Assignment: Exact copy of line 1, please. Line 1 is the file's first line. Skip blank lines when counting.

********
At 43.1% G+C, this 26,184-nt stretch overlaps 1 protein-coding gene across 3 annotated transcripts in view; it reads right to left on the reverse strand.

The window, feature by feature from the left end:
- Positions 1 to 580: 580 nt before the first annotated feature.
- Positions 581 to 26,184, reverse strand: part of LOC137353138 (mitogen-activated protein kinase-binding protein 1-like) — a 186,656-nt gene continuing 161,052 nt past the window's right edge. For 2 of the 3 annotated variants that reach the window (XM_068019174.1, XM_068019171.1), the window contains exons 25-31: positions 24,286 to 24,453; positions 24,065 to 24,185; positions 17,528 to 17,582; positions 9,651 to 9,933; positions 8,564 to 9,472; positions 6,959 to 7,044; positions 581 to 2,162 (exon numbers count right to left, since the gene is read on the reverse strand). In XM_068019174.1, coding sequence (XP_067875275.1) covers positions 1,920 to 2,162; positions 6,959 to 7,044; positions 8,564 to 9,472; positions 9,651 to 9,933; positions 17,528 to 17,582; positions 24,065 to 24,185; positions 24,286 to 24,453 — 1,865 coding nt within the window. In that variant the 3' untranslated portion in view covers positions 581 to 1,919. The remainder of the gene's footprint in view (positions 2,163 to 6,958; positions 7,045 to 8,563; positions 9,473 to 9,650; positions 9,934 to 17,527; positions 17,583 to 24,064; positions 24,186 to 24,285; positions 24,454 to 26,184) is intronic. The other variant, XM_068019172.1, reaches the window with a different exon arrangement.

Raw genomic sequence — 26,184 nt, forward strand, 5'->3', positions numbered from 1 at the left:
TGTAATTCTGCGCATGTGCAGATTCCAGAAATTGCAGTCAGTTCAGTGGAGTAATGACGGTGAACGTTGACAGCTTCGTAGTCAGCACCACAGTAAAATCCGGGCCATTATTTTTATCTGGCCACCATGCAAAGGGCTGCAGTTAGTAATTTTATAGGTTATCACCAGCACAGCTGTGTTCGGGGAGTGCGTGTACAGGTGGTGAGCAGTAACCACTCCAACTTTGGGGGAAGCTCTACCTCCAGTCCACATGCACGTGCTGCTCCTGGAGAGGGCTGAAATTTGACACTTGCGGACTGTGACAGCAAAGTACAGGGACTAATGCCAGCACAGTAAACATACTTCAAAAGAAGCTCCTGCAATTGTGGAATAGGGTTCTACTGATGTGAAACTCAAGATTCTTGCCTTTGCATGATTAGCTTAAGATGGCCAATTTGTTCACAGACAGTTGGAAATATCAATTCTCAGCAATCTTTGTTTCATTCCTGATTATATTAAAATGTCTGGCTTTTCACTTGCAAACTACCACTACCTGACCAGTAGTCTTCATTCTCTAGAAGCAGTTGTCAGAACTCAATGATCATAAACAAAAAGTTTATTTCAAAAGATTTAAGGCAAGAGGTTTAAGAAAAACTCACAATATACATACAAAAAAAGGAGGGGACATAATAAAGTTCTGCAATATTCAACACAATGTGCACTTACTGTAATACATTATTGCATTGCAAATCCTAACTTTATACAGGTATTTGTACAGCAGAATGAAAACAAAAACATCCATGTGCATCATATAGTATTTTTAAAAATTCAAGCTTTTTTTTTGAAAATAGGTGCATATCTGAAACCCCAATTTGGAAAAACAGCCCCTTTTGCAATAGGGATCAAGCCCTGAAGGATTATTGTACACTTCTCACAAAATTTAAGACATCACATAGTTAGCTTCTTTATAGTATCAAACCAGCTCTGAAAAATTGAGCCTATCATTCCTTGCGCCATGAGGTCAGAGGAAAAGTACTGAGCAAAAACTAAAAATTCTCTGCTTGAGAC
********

At 43.1% G+C, this 26,184-nt stretch overlaps 1 protein-coding gene across 3 annotated transcripts in view; it reads right to left on the reverse strand.